In addition, since they’re unable to see the actual webpage address, they can’t bookmark or share it with others.
2. Negative impact on SEO
One of the biggest drawbacks to masking URLs is how it can negatively affect your SEO (Search English Optimization) efforts.
There are a few reasons for this. One of the most notable is that search engines prefer clear, direct URLs that accurately represent the content. If this isn’t the case, they can rank you lower.
In addition, having duplicate content on multiple domains can confuse search engines. They won’t know which page to include in the results page and, as a result, may reject all of them.
3. Users are exposed to potential phishing and malicious activities
Sometimes, masked URLs can negatively affect users because cyber criminals can hide bad websites that try to steal personal data or harm a user’s computer.
Hidden addresses are, at times, used for what’s called “clickjacking.” This is where users are tricked into performing certain acts online, such as adding clicks on ads or liking social media content.
While you might not have that intention, a user who has experienced this before may not be happy about seeing an unexpected URL in their browser.
As you can see, there are seriously negative effects that come with URL masking. That’s why it’s essential to carefully weigh your pros and cons before choosing this route.
If you feel that the advantages are worth it and would like to go ahead, the following will help you set up your URL masking correctly. Otherwise, skip ahead to the section on alternatives to URL masking.
How to mask a URL in five steps 👨💻
There are online tools and services that can help you mask your URLs. They often provide an easy interface where you enter the original URL you want to mask and choose the type of masking you prefer.
The below steps are general guidelines you can expect when URL masking. Of course, there might be slight differences in steps, depending on which service you’re using. However, this is a good overall guideline for the process.
- Step 1: Choose a URL masking service
- Step 2: Enter the original URL
- Step 3: Choose the masked URL
- Step 4: Generate the masked URL
- Step 5: Share the masked link
Step 1: Choose a URL masking service
As highlighted, there are different services you can use, and the service you choose will largely depend on what type of masking you need.
For this step, you can use:
- Domain registrar forwarding: Many domain registrars offer URL forwarding services. You can set up a domain to forward to another URL while keeping the original domain in the address bar.
- Web hosting with forwarding: Some web hosting providers offer URL forwarding as part of their services. You can configure a specific page or domain to forward to another URL.
- Content Management Systems (CMS): If you’re using a CMS like WordPress, there are plugins available that allow you to create masked redirects.
Step 2: Enter the original URL
In the masking service, enter the full web address (URL) that you want to mask. This is the destination where you want users to go when they click the masked link.
Step 3: Choose the masked URL
In some cases, you can select a custom web address that you want people to see. This can be a shorter, more memorable version of the original URL.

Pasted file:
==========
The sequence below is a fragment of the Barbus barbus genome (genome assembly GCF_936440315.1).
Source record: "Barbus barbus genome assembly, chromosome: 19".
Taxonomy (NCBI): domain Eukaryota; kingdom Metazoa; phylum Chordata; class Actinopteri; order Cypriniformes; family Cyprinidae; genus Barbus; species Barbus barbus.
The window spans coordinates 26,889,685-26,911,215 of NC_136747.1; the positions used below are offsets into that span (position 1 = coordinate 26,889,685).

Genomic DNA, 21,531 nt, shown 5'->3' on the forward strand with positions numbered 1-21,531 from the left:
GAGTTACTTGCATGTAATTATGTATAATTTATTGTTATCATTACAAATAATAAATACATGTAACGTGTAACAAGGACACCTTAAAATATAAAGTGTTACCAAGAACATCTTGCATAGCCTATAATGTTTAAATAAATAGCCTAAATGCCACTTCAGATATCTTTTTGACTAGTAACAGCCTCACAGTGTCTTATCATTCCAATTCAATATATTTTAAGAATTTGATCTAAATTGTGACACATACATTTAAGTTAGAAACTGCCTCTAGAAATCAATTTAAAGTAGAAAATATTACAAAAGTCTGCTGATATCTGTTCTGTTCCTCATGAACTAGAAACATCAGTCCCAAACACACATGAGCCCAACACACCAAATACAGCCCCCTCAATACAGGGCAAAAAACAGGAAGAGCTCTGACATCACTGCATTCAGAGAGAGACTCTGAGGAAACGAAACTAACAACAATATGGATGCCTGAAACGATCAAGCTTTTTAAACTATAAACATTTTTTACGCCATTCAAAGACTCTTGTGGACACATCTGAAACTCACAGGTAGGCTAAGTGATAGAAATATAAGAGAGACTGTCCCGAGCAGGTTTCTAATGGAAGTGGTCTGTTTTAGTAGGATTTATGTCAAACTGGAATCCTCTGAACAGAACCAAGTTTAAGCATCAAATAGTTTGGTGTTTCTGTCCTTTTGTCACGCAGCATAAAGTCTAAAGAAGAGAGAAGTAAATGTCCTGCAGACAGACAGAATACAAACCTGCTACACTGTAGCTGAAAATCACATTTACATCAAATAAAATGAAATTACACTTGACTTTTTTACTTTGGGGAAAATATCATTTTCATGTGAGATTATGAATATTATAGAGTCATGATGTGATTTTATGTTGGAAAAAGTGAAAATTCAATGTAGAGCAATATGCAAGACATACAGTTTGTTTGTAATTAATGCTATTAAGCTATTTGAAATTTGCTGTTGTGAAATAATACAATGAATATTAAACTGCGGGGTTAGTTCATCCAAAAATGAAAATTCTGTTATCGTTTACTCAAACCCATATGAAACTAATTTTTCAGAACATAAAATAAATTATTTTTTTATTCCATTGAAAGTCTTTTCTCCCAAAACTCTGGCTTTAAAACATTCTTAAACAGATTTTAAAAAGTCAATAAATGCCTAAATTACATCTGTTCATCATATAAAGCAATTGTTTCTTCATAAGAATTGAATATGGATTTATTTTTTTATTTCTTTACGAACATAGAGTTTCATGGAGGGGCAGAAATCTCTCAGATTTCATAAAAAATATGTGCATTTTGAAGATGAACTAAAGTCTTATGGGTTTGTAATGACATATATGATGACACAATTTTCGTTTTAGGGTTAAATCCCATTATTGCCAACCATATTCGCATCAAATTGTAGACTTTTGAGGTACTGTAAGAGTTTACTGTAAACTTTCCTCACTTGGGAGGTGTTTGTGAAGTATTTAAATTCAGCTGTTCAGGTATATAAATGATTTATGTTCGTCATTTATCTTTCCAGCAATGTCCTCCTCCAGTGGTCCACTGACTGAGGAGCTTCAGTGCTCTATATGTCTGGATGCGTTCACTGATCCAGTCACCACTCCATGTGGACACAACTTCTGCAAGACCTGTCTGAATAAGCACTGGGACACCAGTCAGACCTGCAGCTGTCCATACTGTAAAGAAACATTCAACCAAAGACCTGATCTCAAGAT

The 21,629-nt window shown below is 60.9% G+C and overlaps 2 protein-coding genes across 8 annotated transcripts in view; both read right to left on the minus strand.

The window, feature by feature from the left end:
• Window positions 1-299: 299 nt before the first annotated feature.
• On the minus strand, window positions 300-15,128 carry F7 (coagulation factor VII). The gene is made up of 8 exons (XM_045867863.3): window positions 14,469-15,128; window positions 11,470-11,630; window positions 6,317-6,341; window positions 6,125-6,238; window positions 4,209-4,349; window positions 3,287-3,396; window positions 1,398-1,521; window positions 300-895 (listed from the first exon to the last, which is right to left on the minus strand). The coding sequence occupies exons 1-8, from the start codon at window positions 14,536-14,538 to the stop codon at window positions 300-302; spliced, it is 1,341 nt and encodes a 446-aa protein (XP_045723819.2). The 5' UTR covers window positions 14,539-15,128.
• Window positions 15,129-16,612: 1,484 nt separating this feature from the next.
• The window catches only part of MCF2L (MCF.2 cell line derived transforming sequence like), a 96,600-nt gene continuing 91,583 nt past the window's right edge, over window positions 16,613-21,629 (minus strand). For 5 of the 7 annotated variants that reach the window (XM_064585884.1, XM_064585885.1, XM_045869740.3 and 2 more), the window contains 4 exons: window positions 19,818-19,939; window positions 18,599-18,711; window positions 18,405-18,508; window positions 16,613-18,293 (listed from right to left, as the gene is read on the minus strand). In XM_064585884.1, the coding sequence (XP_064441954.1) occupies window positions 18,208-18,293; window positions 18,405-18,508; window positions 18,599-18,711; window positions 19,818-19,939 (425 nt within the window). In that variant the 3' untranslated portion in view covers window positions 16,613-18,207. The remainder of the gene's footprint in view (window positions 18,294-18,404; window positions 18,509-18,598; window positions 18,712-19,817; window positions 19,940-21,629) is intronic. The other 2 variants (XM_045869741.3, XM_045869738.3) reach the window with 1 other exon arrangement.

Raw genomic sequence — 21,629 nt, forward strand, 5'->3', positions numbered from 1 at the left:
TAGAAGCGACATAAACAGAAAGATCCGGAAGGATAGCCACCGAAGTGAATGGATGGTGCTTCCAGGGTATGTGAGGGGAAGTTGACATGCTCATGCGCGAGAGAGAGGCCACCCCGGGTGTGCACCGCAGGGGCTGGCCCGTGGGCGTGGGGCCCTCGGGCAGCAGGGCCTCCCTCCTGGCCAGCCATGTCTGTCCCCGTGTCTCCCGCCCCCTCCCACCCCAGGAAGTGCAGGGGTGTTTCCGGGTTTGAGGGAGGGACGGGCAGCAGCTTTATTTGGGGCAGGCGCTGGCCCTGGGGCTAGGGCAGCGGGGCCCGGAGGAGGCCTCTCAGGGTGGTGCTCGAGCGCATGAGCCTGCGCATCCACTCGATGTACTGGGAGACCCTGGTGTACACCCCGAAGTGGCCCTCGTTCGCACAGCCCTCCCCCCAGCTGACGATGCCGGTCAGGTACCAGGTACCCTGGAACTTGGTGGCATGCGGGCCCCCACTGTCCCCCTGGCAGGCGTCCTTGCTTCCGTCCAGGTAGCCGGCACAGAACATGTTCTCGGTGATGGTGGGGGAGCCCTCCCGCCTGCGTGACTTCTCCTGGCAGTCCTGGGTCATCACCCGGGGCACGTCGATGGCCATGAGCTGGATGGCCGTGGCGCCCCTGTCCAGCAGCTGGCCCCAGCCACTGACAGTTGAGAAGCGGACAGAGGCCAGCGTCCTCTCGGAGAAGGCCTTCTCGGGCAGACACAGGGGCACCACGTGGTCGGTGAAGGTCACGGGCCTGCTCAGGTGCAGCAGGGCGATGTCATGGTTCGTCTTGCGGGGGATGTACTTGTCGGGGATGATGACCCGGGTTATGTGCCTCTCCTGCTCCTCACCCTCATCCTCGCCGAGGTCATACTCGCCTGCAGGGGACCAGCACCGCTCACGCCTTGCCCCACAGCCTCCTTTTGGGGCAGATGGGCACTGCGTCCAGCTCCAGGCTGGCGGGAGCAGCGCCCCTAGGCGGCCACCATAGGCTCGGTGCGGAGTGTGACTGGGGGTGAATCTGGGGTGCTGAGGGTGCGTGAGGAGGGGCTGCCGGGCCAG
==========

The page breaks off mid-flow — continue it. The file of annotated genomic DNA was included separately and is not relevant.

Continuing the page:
Step 4: Generate the masked URL
Once you’ve entered the original URL and, if applicable, the custom URL, the service will generate a new link. This new link is the one you’ll share with others.
Step 5: Share the masked link
Copy the newly generated masked link and share it with others through emails, social media, or on your website. When people click on this link, they’ll be directed to the original URL you masked.
Of course, URL masking isn’t the only way make a link more appealing. In fact, there are several other strategies that we’ll discuss in the next section.
Alternatives to URL masking ⌛
If you’re worried about negative SEO, user experience, or any of the other issues that come with masking URLs, you can use one of the following alternatives to URL masking:
- URL Shorteners: Services like Bitly and TinyURL create shorter, more manageable URLs that redirect to the original link. They don’t hide the destination but make it concise.
- Canonical URLs: Canonical tags help search engines determine the preferred URL for a page, preventing duplicate content issues and consolidating link equity.
- Create links between different URLs: If you manage different websites, you can create links between them instead of URL masking.
- Create a subdomain: If you want to make a special part of your website with its own web address, you can use something called a “subdomain.” For instance, if your main website is
www.yourwebsite.com, you can make a subdomain like
blog.yourwebsite.comfor your blog.
So, is URL masking a good idea? 🧐
The answer to this question is – it depends. It depends on your unique needs and circumstances.
Would you like to mask your affiliate links? Are you running a marketing campaign and trying to track your clicks? Then URL masking can be a great choice.
On the other hand, if you’re just trying to shorten your URL or you’re concerned about search engines understanding and ranking your content correctly, then opting for the alternatives mentioned above might be a better option.
Whatever option you choose, remember to always prioritize your domain’s integrity because protecting your business’s reputation in this digital age isn’t an option but a necessity.
Want to avoid URL masking and link shortening altogether? Check out our guide on how to choose a domain name that you’ll always be happy to share!